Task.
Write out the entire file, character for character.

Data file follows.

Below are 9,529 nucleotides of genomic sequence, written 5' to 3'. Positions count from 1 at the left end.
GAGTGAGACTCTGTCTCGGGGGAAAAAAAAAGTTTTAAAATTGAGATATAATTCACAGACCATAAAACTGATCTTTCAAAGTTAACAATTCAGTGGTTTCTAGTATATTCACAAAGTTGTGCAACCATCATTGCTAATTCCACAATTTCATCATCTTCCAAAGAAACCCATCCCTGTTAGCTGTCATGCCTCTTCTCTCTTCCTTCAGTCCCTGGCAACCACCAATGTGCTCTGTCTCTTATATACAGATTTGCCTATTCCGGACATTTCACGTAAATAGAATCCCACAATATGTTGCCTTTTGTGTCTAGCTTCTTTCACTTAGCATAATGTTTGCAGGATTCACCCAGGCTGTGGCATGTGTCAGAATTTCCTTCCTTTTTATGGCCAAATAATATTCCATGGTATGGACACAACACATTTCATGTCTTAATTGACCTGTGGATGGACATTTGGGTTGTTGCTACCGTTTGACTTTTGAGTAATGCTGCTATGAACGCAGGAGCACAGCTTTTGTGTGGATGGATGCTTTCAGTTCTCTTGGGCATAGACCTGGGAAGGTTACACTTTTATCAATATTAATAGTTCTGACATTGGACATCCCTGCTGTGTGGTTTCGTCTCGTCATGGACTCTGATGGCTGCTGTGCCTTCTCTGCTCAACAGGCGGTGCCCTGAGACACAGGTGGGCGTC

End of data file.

Below are 9,529 nucleotides of genomic sequence, written 5' to 3'. Positions count from 1 at the left end.
GAGTGAGACTCTGTCTCGGGGGAAAAAAAAAGTTTTAAAATTGAGATATAATTCACAGACCATAAAACTGATCTTTCAAAGTTAACAATTCAGTGGTTTCTAGTATATTCACAAAGTTGTGCAACCATCATTGCTAATTCCACAATTTCATCATCTTCCAAAGAAACCCATCCCTGTTAGCTGTCATGCCTCTTCTCTCTTCCTTCAGTCCCTGGCAACCACCAATGTGCTCTGTCTCTTATATACAGATTTGCCTATTCCGGACATTTCACGTAAATAGAATCCCACAATATGTTGCCTTTTGTGTCTAGCTTCTTTCACTTAGCATAATGTTTGCAGGATTCACCCAGGCTGTGGCATGTGTCAGAATTTCCTTCCTTTTTATGGCCAAATAATATTCCATGGTATGGACACAACACATTTCATGTCTTAATTGACCTGTGGATGGACATTTGGGTTGTTGCTACCGTTTGACTTTTGAGTAATGCTGCTATGAACGCAGGAGCACAGCTTTTGTGTGGATGGATGCTTTCAGTTCTCTTGGGCATAGACCTGGGAAGGTTACACTTTTATCAATATTAATAGTTCTGACATTGGACATCCCTGCTGTGTGGTTTCGTCTCGTCATGGACTCTGATGGCTGCTGTGCCTTCTCTGCTCAACAGGCGGTGCCCTGAGACACAGGTGGGCGTC